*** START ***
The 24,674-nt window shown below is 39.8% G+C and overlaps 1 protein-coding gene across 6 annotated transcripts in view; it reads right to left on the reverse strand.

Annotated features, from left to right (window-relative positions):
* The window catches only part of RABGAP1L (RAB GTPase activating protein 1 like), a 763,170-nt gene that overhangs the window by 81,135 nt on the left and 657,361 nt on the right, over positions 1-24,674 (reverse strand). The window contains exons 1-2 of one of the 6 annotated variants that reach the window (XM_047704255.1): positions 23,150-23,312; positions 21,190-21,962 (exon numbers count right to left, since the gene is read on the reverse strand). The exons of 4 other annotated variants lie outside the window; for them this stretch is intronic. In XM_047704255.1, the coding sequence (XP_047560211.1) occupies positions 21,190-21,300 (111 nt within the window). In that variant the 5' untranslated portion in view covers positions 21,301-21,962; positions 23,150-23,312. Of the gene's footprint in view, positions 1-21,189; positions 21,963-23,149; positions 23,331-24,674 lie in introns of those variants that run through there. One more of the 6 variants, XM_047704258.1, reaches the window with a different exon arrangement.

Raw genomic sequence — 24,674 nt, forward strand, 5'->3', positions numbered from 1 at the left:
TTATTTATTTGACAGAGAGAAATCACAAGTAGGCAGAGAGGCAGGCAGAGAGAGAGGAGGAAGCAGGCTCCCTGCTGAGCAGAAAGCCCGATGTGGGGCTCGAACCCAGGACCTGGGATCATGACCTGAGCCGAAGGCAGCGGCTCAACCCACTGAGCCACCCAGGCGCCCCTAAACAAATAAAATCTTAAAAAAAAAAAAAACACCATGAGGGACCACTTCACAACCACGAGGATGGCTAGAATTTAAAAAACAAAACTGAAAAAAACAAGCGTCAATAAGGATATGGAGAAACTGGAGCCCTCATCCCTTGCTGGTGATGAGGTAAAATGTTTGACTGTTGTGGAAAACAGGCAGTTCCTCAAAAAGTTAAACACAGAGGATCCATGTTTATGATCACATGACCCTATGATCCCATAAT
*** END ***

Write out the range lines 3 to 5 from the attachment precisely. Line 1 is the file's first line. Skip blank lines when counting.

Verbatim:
* The window catches only part of RABGAP1L (RAB GTPase activating protein 1 like), a 763,170-nt gene that overhangs the window by 81,135 nt on the left and 657,361 nt on the right, over positions 1-24,674 (reverse strand). The window contains exons 1-2 of one of the 6 annotated variants that reach the window (XM_047704255.1): positions 23,150-23,312; positions 21,190-21,962 (exon numbers count right to left, since the gene is read on the reverse strand). The exons of 4 other annotated variants lie outside the window; for them this stretch is intronic. In XM_047704255.1, the coding sequence (XP_047560211.1) occupies positions 21,190-21,300 (111 nt within the window). In that variant the 5' untranslated portion in view covers positions 21,301-21,962; positions 23,150-23,312. Of the gene's footprint in view, positions 1-21,189; positions 21,963-23,149; positions 23,331-24,674 lie in introns of those variants that run through there. One more of the 6 variants, XM_047704258.1, reaches the window with a different exon arrangement.

Raw genomic sequence — 24,674 nt, forward strand, 5'->3', positions numbered from 1 at the left:
TTATTTATTTGACAGAGAGAAATCACAAGTAGGCAGAGAGGCAGGCAGAGAGAGAGGAGGAAGCAGGCTCCCTGCTGAGCAGAAAGCCCGATGTGGGGCTCGAACCCAGGACCTGGGATCATGACCTGAGCCGAAGGCAGCGGCTCAACCCACTGAGCCACCCAGGCGCCCCTAAACAAATAAAATCTTAAAAAAAAAAAAAACACCATGAGGGACCACTTCACAACCACGAGGATGGCTAGAATTTAAAAAACAAAACTGAAAAAAACAAGCGTCAATAAGGATATGGAGAAACTGGAGCCCTCATCCCTTGCTGGTGATGAGGTAAAATGTTTGACTGTTGTGGAAAACAGGCAGTTCCTCAAAAAGTTAAACACAGAGGATCCATGTTTATGATCACATGACCCTATGATCCCATAAT